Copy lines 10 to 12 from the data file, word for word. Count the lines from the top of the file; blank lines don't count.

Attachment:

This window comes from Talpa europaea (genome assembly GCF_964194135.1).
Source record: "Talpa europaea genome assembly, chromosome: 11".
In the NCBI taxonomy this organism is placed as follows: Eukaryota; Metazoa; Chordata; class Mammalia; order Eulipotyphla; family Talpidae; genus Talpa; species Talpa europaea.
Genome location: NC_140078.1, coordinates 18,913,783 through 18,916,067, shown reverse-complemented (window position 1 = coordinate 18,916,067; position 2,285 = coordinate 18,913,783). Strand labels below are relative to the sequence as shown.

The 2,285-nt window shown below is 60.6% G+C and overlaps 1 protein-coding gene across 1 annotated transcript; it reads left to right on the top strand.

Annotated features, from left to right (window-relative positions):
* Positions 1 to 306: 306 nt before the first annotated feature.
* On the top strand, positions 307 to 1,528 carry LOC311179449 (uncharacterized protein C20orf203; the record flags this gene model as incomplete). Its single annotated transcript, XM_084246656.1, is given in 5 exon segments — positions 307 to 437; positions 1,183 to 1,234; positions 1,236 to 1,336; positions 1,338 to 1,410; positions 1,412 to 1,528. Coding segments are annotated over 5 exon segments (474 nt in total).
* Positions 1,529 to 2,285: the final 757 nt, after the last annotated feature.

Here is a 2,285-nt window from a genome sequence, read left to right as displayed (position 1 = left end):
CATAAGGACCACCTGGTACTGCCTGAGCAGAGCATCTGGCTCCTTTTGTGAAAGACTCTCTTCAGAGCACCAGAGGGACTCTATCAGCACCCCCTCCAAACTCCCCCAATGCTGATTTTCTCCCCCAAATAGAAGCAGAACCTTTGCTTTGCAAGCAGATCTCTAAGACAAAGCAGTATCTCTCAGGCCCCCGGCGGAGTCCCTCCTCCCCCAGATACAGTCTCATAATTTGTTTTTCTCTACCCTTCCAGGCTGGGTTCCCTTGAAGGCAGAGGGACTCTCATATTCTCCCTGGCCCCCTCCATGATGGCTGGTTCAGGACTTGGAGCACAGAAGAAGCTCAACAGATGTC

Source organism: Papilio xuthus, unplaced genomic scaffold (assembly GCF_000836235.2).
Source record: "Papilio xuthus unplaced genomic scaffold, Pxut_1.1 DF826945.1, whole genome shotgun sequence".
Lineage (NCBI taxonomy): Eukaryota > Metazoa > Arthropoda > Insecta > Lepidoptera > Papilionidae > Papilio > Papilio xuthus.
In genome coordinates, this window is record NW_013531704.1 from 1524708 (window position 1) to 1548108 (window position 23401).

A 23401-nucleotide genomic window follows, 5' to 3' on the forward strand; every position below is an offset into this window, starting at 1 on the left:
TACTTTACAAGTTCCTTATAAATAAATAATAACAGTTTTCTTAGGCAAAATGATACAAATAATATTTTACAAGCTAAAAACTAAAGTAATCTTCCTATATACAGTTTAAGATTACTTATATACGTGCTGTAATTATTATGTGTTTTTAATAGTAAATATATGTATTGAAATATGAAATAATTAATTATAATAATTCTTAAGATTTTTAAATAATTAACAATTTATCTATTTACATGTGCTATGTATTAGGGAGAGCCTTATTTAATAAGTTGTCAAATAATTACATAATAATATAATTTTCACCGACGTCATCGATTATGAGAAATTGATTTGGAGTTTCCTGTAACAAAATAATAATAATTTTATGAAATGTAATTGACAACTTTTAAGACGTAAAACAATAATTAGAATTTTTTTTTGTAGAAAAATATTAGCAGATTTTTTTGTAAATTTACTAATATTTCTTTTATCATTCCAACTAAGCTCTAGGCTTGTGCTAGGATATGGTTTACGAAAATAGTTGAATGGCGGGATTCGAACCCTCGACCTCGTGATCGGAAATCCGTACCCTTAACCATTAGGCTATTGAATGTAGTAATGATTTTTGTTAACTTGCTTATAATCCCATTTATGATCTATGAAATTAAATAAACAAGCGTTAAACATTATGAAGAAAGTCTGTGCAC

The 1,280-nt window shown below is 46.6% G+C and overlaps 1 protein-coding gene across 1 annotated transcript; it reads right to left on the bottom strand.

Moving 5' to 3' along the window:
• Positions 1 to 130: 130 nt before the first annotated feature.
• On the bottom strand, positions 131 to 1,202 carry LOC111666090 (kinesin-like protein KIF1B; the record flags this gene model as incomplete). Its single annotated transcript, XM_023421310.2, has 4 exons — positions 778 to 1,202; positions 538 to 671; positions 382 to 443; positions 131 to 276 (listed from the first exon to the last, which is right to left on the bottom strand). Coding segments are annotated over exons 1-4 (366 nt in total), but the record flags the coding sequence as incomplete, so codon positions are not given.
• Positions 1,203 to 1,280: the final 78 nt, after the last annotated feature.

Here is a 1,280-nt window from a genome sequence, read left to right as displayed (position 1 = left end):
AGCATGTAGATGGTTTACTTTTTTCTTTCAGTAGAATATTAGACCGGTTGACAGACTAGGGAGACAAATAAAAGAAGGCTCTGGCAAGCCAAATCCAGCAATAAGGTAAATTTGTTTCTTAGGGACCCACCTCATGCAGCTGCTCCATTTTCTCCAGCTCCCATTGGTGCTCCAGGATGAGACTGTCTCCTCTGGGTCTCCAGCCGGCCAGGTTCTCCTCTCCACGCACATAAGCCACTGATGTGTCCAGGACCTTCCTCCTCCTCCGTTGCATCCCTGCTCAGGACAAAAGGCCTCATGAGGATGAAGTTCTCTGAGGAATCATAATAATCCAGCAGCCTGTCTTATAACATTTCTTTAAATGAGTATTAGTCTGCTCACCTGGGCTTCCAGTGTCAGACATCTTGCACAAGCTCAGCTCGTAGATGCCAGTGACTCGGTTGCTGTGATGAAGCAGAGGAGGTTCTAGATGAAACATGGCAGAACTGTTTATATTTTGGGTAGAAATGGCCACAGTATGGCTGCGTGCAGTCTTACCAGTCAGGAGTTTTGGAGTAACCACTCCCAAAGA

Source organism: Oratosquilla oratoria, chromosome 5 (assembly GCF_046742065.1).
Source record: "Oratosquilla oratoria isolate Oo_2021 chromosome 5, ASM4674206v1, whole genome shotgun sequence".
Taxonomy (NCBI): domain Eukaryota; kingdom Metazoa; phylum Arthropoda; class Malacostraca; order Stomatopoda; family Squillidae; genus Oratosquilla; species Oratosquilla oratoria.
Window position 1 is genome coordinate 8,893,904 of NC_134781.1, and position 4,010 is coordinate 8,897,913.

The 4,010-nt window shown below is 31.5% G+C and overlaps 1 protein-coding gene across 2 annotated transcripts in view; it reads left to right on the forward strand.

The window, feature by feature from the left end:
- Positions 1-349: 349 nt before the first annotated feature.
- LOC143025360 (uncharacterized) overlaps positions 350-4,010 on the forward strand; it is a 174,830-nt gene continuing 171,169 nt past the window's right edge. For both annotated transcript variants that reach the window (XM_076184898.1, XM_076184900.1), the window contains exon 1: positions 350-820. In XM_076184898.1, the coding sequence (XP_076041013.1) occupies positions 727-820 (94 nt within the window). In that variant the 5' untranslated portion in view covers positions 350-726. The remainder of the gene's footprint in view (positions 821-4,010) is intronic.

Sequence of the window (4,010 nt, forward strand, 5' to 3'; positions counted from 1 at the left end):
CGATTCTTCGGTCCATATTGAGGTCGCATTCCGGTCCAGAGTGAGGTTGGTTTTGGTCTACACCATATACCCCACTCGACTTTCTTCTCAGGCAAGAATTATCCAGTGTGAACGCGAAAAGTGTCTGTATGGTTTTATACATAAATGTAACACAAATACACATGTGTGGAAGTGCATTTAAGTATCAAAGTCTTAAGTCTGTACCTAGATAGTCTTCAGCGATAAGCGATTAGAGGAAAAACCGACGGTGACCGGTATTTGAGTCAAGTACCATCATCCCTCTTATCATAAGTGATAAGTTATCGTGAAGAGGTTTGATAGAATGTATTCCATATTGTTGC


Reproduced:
Here is a 2,285-nt window from a genome sequence, read left to right as displayed (position 1 = left end):
CATAAGGACCACCTGGTACTGCCTGAGCAGAGCATCTGGCTCCTTTTGTGAAAGACTCTCTTCAGAGCACCAGAGGGACTCTATCAGCACCCCCTCCAAACTCCCCCAATGCTGATTTTCTCCCCCAAATAGAAGCAGAACCTTTGCTTTGCAAGCAGATCTCTAAGACAAAGCAGTATCTCTCAGGCCCCCGGCGGAGTCCCTCCTCCCCCAGATACAGTCTCATAATTTGTTTTTCTCTACCCTTCCAGGCTGGGTTCCCTTGAAGGCAGAGGGACTCTCATATTCTCCCTGGCCCCCTCCATGATGGCTGGTTCAGGACTTGGAGCACAGAAGAAGCTCAACAGATGTC

Source organism: Papilio xuthus, unplaced genomic scaffold (assembly GCF_000836235.2).